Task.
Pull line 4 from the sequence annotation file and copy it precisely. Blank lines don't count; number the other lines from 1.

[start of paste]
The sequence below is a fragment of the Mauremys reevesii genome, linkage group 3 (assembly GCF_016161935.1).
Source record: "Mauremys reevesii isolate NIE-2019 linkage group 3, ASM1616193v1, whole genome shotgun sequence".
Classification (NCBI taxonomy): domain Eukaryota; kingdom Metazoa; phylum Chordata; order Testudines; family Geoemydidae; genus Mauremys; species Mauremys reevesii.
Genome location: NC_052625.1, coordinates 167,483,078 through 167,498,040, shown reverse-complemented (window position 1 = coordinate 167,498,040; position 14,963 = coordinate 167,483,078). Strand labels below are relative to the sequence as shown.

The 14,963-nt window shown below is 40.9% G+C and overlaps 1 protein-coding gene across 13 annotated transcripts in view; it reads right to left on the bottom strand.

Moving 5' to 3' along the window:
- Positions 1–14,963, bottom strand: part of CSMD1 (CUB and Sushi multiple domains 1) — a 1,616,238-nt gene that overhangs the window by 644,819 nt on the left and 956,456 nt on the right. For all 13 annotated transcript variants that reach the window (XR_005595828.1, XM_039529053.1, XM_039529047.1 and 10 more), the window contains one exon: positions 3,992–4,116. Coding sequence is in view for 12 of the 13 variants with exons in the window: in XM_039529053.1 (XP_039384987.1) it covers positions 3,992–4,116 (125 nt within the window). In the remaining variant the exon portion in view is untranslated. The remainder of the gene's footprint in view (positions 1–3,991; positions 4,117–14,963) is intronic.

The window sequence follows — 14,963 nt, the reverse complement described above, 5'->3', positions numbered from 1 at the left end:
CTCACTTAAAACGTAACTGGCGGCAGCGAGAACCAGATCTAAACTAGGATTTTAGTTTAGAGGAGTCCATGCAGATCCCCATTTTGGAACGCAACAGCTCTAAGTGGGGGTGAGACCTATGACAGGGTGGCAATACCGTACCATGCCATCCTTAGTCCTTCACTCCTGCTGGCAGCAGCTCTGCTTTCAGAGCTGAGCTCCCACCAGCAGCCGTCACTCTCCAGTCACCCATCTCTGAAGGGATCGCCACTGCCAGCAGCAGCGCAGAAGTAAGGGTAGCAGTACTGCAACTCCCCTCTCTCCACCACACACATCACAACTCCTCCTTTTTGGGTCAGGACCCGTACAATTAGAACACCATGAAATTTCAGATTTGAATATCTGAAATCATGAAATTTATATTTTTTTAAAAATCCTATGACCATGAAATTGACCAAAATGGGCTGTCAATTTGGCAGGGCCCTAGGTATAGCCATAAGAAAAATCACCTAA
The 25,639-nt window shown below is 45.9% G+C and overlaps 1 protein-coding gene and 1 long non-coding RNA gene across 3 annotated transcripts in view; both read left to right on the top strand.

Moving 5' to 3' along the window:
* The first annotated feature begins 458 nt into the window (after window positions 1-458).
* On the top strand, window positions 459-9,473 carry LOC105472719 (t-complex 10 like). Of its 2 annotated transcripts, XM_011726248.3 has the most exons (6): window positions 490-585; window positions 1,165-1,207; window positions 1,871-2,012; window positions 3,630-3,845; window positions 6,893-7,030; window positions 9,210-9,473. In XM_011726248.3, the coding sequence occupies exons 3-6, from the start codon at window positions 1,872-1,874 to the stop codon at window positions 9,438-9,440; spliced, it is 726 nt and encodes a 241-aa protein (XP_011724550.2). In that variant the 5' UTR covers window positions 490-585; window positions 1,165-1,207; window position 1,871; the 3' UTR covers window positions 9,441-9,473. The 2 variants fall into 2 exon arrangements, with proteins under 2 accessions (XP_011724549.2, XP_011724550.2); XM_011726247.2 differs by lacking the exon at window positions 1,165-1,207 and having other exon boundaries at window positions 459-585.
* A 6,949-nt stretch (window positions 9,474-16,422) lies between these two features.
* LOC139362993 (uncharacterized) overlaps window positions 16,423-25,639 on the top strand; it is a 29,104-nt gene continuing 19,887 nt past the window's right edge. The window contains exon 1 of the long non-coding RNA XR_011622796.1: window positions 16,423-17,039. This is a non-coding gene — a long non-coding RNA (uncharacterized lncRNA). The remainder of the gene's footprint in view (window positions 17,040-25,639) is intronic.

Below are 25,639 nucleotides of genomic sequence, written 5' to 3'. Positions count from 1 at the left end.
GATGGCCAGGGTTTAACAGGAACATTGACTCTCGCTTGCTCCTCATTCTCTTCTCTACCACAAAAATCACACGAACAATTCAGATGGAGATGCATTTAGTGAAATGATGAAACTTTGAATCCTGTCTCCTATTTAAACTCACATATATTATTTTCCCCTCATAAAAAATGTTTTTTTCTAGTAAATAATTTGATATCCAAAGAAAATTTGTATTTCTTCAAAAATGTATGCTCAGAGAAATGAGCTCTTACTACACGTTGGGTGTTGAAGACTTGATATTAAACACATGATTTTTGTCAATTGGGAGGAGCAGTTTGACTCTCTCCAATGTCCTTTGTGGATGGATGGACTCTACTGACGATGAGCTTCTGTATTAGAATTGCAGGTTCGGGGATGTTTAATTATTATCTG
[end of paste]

Genome location: NC_052625.1, coordinates 167,483,078 through 167,498,040, shown reverse-complemented (window position 1 = coordinate 167,498,040; position 14,963 = coordinate 167,483,078). Strand labels below are relative to the sequence as shown.